And it is a proof of his quality as an artist. Here, however static his mood and matter, we are aware of a steady advancement from work to work, almost from year to year. ‘The Island Pharisees’ was a piece of overt satire, touching upon burlesque. There was no action in the larger sense, and the human figures were not above the plane of fine caricature. ‘The Man of Property’ (1906) is a book of far greater dignity and finish—more a story and less a satire. The theme has not changed, but the handling of it has changed greatly. This is a study of the British middle-class soul as embodied in a single family connection, and with a single “man of property” as its chief figure. Soames Forsyte (Galsworthy is fond of these punning names) stands as symbol of what the writer takes to be the prevailing national type. He is the smug embodiment of respectability and vested authority at whom Messrs. Shaw and Wells have so often laughed. Galsworthy presents him with a ruthless and unsmiling precision. He and what he stands for are summed up in a single passage:—“Without Forsytes,” cries the “Young Jolyon” of the story, “where should we be? My dear sir, the Forsytes are the middlemen, the commercials, the pillars of society, the cornerstones of convention, everything that is admirable!”—“I don’t know whether I catch your drift,” said Bosinney, “but I fancy there are plenty of Forsytes, as you call them, in my profession.”—“Certainly,” replied Young Jolyon, “the great majority of architects, painters, or writers have no principles, like any other Forsytes. Art, literature, religion, survive by virtue of the few cranks who really believe in such things, and the many Forsytes who make a commercial use of them. At a low estimate, three fourths of our Royal Academicians are Forsytes, seven eighths of our novelists, a large proportion of our press. Of science, I won’t speak. They are magnificently represented in religion; in the House of Commons perhaps more numerous than anywhere; the aristocracy speaks for itself. But I am not laughing: it is dangerous to go against a majority,—and what a majority!”

Such is the Galsworthy theme—the smugness of our civilized world, and the desperateness, almost the hopelessness of combating it. In ‘The Country House’ he pursues it upon the plane of “county” society, in ‘The Patrician,’ to a still higher social atmosphere. The plays also, notably ‘Strife’ (1909), ‘Justice’ (1910), and ‘The Pigeon’ (1912), express the same mood of half-despairing revolt against convention and respectability. The satirist’s distrust of the institution of marriage has almost the character of an obsession with him. Like many novelists contemporary with him, he appears to look upon the sex-relation as essentially restless and treacherous. Again and again, in ‘The Man of Property,’ in ‘The Country House,’ in ‘Fraternity,’ in his play ‘The Fugitive,’ he shows marriage as a bondage, a relation fated through its very legal fixity. But if his view is narrow and negative at times, it is never ignoble: even at his bitterest there is a high air of sincerity in his thrusts. Only once, in ‘The Dark Flower,’ has he produced something inherently unwholesome, tainted with that sex-mania which has disfigured the work of so many current storytellers of England.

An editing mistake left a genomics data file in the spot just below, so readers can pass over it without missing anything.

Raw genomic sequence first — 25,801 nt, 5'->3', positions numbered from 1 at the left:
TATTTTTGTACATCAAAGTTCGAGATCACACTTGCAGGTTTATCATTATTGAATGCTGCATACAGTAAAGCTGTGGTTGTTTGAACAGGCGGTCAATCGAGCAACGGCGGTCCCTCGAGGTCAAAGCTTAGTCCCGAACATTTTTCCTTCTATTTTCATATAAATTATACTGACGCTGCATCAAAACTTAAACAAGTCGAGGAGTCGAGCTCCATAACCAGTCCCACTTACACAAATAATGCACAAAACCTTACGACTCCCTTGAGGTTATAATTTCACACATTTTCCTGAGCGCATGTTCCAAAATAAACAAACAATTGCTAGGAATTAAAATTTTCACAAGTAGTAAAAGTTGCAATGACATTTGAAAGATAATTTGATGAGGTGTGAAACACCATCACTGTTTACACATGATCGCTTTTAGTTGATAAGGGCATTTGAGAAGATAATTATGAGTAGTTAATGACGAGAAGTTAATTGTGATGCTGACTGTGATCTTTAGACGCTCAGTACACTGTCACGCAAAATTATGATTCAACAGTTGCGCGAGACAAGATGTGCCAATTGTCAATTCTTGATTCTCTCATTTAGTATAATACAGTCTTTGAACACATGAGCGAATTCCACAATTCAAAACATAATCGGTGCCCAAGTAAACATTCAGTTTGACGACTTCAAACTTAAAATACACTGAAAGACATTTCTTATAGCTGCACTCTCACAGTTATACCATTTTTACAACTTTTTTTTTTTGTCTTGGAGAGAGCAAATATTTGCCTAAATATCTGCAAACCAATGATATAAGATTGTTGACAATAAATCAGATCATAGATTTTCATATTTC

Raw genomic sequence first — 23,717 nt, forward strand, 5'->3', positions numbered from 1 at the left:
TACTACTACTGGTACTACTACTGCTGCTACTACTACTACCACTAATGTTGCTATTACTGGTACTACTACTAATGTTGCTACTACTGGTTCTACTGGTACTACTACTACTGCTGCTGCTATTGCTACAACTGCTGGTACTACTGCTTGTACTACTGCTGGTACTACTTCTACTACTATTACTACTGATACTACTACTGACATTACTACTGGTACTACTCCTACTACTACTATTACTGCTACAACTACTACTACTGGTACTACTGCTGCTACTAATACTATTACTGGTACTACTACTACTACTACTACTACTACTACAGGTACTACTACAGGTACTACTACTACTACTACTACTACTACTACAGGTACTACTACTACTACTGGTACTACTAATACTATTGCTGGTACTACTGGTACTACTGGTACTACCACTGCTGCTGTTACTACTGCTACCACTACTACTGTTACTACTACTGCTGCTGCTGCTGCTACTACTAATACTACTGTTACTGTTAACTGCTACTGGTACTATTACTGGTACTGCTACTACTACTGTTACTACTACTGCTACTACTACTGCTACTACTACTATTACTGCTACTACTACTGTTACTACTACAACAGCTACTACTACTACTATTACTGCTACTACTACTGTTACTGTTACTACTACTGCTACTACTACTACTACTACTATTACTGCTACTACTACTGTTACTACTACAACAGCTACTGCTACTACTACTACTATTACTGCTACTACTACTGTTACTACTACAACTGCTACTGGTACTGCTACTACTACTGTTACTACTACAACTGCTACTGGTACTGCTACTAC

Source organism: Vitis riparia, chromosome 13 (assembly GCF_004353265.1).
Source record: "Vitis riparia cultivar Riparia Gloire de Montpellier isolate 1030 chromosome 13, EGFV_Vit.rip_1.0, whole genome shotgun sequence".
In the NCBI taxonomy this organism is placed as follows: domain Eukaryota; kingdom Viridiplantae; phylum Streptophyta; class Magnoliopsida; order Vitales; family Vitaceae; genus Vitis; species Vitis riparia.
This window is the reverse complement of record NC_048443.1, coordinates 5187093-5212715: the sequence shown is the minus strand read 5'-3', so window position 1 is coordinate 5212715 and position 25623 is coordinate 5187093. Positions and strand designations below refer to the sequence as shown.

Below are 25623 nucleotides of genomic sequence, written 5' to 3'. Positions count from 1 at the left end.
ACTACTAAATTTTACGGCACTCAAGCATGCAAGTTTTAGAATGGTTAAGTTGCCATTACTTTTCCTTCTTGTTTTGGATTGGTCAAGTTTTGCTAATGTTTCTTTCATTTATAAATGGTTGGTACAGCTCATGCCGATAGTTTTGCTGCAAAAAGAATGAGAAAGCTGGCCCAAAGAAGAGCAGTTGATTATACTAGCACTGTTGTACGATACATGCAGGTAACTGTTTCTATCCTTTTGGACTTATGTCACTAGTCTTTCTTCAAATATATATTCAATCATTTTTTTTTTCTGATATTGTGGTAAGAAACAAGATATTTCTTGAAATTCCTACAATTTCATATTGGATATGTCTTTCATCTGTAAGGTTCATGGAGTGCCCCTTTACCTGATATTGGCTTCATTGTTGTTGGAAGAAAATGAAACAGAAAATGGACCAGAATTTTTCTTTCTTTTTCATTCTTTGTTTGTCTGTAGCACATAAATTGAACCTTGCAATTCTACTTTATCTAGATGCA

Apart from his matter, from his atmosphere of brooding protest, from his character of satirist, he is to be valued for his singularly pure art. In an age when most writers have come to affect an informal, talking style, an imitation, or more properly adaptation, of the vernacular, with its brusque and ragged forms, Galsworthy has perfected a style, a true utterance of himself, which is plain and simple and yet distinguished. It is as finished a style as his contemporary Hewlett’s, and infinitely less bookish. It seems indeed to approach a genuine fusion of the scriptive and the loquitive, to use William Watson’s terms. You do not think of it as a style, but you are aware of it as a clear atmosphere in which the writer and his thought stand revealed, offer no obstacle to the eye or to the taste. And this is true of his style in the larger sense as well as the smaller. His perfection of phrasing marches with something very much like perfection of structure. ‘The Island Pharisees’ and ‘The Man of Property’ were of relatively loose texture. In his later novels, as well as in his plays, there is great economy of material and effect. In both he displays the playwright’s skill in admitting nothing irrelevant, in making every stroke count. A critic has noted his peculiar habit of giving each chapter a finish and unity of its own, almost as if it were a dramatic scene. Certainly Galsworthy’s theory and practice of the novel recognizes that a story, to be well told, should have something of the compactness and balance of the drama.